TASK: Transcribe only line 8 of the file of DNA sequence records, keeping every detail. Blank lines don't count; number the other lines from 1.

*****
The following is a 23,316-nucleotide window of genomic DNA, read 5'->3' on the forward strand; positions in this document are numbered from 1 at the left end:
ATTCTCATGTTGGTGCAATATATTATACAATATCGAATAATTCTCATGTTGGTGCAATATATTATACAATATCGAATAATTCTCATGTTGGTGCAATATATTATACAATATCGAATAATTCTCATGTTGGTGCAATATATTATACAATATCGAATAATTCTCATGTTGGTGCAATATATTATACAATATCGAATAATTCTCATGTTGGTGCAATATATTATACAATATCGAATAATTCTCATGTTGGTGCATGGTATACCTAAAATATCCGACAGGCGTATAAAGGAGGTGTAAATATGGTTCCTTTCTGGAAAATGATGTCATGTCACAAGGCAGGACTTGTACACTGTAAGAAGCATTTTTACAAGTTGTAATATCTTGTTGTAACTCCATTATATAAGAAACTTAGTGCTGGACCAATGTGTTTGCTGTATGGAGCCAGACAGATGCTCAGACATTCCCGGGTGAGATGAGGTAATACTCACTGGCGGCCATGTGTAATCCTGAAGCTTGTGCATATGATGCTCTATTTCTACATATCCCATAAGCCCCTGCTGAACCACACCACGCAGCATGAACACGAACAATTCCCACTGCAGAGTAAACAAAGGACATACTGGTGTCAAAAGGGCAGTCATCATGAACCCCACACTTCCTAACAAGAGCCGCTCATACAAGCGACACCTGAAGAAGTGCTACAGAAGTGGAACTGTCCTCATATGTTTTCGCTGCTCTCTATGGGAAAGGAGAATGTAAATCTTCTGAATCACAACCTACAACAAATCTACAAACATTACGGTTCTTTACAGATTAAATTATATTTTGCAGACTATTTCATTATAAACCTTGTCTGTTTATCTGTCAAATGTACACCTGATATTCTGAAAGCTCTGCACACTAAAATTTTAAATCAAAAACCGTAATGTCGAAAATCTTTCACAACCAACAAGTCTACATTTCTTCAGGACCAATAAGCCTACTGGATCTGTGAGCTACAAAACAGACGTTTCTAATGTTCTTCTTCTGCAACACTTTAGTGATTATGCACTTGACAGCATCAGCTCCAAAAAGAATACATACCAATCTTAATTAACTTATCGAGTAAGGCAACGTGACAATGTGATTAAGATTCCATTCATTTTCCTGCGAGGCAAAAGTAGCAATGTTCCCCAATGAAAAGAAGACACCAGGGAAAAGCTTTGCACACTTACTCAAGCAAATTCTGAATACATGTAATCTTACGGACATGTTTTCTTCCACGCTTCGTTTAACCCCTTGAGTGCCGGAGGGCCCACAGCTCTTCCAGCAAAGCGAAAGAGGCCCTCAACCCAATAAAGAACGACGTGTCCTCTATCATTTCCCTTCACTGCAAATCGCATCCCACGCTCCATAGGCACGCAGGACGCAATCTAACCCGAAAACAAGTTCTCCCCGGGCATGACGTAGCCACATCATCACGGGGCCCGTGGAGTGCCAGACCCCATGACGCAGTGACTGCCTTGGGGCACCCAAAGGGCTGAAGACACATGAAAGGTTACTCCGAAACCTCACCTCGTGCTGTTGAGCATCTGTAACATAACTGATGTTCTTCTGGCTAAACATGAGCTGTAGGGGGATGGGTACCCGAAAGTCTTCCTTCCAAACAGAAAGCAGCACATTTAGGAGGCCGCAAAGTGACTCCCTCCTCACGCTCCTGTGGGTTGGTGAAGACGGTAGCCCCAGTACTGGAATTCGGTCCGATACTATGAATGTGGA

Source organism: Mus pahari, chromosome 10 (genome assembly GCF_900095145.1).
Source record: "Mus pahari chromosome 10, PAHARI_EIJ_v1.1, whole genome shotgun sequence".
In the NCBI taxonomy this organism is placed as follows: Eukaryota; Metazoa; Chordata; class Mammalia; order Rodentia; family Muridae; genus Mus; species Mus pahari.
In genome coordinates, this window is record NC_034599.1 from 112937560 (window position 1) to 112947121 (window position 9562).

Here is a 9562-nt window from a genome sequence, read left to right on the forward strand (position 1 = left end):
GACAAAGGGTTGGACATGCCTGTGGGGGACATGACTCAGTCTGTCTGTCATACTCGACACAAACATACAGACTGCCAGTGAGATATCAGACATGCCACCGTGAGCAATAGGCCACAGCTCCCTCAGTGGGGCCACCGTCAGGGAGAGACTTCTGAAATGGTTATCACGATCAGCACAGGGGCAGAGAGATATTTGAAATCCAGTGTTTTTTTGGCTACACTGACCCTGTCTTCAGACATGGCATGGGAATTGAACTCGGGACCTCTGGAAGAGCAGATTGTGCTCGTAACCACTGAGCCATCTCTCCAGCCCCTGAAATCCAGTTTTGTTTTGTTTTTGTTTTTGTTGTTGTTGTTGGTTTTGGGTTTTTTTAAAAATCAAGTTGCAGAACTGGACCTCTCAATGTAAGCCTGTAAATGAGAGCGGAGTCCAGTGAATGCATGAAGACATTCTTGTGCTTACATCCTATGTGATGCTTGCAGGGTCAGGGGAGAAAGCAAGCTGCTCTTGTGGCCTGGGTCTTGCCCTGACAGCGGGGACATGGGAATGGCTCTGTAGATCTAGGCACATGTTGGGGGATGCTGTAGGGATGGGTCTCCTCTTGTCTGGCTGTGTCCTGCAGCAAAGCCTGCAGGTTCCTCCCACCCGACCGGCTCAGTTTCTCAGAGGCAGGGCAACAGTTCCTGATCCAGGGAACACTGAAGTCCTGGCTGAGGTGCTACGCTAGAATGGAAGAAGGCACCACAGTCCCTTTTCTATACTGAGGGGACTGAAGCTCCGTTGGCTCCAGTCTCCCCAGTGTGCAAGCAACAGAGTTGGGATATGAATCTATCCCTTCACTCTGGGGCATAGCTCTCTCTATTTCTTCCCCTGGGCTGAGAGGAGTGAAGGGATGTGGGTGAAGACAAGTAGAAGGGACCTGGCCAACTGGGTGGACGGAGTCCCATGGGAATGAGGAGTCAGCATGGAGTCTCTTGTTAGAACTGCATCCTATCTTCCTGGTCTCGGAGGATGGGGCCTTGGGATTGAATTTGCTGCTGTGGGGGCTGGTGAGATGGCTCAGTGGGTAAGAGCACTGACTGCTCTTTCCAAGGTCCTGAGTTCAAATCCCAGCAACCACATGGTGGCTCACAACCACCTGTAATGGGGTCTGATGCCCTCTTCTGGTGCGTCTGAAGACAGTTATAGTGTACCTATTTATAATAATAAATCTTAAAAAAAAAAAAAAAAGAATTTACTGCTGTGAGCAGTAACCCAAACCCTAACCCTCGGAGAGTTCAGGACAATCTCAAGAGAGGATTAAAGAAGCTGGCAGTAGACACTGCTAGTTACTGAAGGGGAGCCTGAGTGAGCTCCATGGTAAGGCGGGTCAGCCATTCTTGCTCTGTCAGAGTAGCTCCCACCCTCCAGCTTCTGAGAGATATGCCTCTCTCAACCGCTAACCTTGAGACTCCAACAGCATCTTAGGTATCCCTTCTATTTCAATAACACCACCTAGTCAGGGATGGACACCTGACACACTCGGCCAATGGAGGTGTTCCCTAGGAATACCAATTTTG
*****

GACAAAGGGTTGGACATGCCTGTGGGGGACATGACTCAGTCTGTCTGTCATACTCGACACAAACATACAGACTGCCAGTGAGATATCAGACATGCCACCGTGAGCAATAGGCCACAGCTCCCTCAGTGGGGCCACCGTCAGGGAGAGACTTCTGAAATGGTTATCACGATCAGCACAGGGGCAGAGAGATATTTGAAATCCAGTGTTTTTTTGGCTACACTGACCCTGTCTTCAGACATGGCATGGGAATTGAACTCGGGACCTCTGGAAGAGCAGATTGTGCTCGTAACCACTGAGCCATCTCTCCAGCCCCTGAAATCCAGTTTTGTTTTGTTTTTGTTTTTGTTGTTGTTGTTGGTTTTGGGTTTTTTTAAAAATCAAGTTGCAGAACTGGACCTCTCAATGTAAGCCTGTAAATGAGAGCGGAGTCCAGTGAATGCATGAAGACATTCTTGTGCTTACATCCTATGTGATGCTTGCAGGGTCAGGGGAGAAAGCAAGCTGCTCTTGTGGCCTGGGTCTTGCCCTGACAGCGGGGACATGGGAATGGCTCTGTAGATCTAGGCACATGTTGGGGGATGCTGTAGGGATGGGTCTCCTCTTGTCTGGCTGTGTCCTGCAGCAAAGCCTGCAGGTTCCTCCCACCCGACCGGCTCAGTTTCTCAGAGGCAGGGCAACAGTTCCTGATCCAGGGAACACTGAAGTCCTGGCTGAGGTGCTACGCTAGAATGGAAGAAGGCACCACAGTCCCTTTTCTATACTGAGGGGACTGAAGCTCCGTTGGCTCCAGTCTCCCCAGTGTGCAAGCAACAGAGTTGGGATATGAATCTATCCCTTCACTCTGGGGCATAGCTCTCTCTATTTCTTCCCCTGGGCTGAGAGGAGTGAAGGGATGTGGGTGAAGACAAGTAGAAGGGACCTGGCCAACTGGGTGGACGGAGTCCCATGGGAATGAGGAGTCAGCATGGAGTCTCTTGTTAGAACTGCATCCTATCTTCCTGGTCTCGGAGGATGGGGCCTTGGGATTGAATTTGCTGCTGTGGGGGCTGGTGAGATGGCTCAGTGGGTAAGAGCACTGACTGCTCTTTCCAAGGTCCTGAGTTCAAATCCCAGCAACCACATGGTGGCTCACAACCACCTGTAATGGGGTCTGATGCCCTCTTCTGGTGCGTCTGAAGACAGTTATAGTGTACCTATTTATAATAATAAATCTTAAAAAAAAAAAAAAAAGAATTTACTGCTGTGAGCAGTAACCCAAACCCTAACCCTCGGAGAGTTCAGGACAATCTCAAGAGAGGATTAAAGAAGCTGGCAGTAGACACTGCTAGTTACTGAAGGGGAGCCTGAGTGAGCTCCATGGTAAGGCGGGTCAGCCATTCTTGCTCTGTCAGAGTAGCTCCCACCCTCCAGCTTCTGAGAGATATGCCTCTCTCAACCGCTAACCTTGAGACTCCAACAGCATCTTAGGTATCCCTTCTATTTCAATAACACCACCTAGTCAGGGATGGACACCTGACACACTCGGCCAATGGAGGTGTTCCCTAGGAATACCAATTTTG